Google Analytics – the Fundamental Data Point
Being that our Webinar, “Introduction to Google Analytics for the Dental Team” is coming up soon, I thought that now would be a good time to introduce everyone to the main reporting view of the Google Analytics dashboard. And even if you aren’t going to the free webinar on 2/15/17, you will still find the following information helpful. Note that if you can’t make the webinar, please sign up anyway, as you will be able to watch the recording.
The goal of this post is to empower you to look at the very big picture of your data from 50,000 feet. Having this knowledge will allow you to answer the following question:
“I signed up with ABC Marketing Company 6 months ago to get new patients and drive more visitors to my website. Do I have more visitors per month today than I did 6 months ago?”
Let’s take a look at some data
Audience Dashboard – the Default View
Whenever you open Google Analytics, the program will by default open to the Audience Dashboard. This reporting screen looks like this (click to enlarge).
Let’s quickly walk through these items to give you a basic understanding of the data you will see in front of you. And if you have questions, please feel free to join our privates Facebook group for dentists and dental team members.
- Sessions. Sessions is the number of total visits to the pages on your website. .
- Users. Users is the total number of unique people visited your website. People can visit more than once, which is why the sessions number is often greater than the users number.
- Pageviews. Pageviews are the total number of pages that visitors viewed on your website in the given time period.
- Pages/Session. The pages/session ratio is a measure of how many pages people viewed during the average session. For a blog, this number is expected to be low since people visit the blog post, read it, and navigate away. For a service-based website such as a dentist or physician’s office, we like this number to be higher, as we want people to engage and spend time on the website.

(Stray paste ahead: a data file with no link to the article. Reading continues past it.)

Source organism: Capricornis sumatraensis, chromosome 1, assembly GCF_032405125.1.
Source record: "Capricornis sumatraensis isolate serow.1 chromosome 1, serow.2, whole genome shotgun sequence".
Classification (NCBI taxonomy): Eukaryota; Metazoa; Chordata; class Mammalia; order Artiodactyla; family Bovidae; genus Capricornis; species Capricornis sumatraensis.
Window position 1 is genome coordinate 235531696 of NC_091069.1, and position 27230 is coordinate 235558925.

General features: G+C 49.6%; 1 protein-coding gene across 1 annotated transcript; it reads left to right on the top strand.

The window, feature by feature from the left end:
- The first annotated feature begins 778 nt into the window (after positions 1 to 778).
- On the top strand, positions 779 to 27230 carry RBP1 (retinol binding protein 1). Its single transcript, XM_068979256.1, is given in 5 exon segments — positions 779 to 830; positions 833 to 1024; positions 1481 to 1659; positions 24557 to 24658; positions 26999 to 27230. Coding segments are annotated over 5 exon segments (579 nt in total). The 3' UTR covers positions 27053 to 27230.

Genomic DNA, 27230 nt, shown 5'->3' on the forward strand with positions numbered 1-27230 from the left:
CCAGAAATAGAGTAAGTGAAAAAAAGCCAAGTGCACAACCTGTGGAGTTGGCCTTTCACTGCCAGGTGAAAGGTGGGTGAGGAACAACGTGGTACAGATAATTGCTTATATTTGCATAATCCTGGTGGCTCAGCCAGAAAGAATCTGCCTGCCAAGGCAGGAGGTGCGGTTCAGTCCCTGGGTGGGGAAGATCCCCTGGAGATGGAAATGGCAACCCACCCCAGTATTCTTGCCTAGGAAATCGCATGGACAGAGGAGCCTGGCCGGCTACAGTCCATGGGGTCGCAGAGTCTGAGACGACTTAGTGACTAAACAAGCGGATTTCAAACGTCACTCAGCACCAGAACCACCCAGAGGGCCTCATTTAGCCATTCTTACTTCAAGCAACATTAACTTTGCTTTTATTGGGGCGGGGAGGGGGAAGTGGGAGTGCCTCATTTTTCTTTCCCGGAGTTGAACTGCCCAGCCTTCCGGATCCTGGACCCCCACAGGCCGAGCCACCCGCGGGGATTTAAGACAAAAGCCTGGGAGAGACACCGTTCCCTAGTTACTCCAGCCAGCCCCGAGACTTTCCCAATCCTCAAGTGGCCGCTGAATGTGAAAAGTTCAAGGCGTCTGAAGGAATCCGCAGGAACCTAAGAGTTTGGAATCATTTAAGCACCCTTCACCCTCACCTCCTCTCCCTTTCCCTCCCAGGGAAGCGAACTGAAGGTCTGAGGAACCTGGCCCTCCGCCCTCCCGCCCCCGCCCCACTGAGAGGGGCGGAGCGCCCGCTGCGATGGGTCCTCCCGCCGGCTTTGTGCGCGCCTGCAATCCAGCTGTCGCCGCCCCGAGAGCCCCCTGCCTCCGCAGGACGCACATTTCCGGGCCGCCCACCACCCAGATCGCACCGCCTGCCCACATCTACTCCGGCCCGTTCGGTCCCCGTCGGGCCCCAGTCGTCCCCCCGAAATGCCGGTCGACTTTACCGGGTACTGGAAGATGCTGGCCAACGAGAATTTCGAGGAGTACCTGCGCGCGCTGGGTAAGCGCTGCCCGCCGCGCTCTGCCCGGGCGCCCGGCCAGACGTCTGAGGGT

- Average Session Duration. The average session duration tells you how long each session lasted on average. In this case 00:19 (19 seconds) is low – even for a blog-based site. .
- Bounce Rate. The bounce rate is a measure of how many people left after viewing only one page. For example, if 10 people visit your “About” page and 6 of those visitors read the about page and then move on to a different website, then the bounce rate is 60%.
- % New Sessions. The % of new sessions is a measure of the number of sessions that were from new users. In this case a 98% new sessions rate implies that the overwhelming majority of users visit the site only once. And while this behavior might be expected for a purely blog-based website, this is not the behavior we’d like to see for a health-care website.
A Note about Date Ranges
At a minimum I recommend that you login to your Analytics account once per month to look at the number of users, the pages per session, and the avg. duration per session, and compare these numbers to the previous month. If nothing else, this information will let you answer the three following questions:
- Do I have more users than I did last period (last month, etc.) (compare user values)?
- Did people look at more pages on average than they did last month? (compare pages/session values)?
- Did people spend more time on my site than they did last period (compare avg. time on site values)
You can always make a chart and write down the values for the month. However, if you’d like to let Google Analytics do the comparison, click the down arrow where you set the date period, and check the “Compare to:” button.
I’ve created a video on how to do the comparison – you can find it here.
While Google Analytics (GA) can be used to present a vast array of complex data to help make marketing decisions, the first step in taking control of GA is examining the basic data points presented in this post.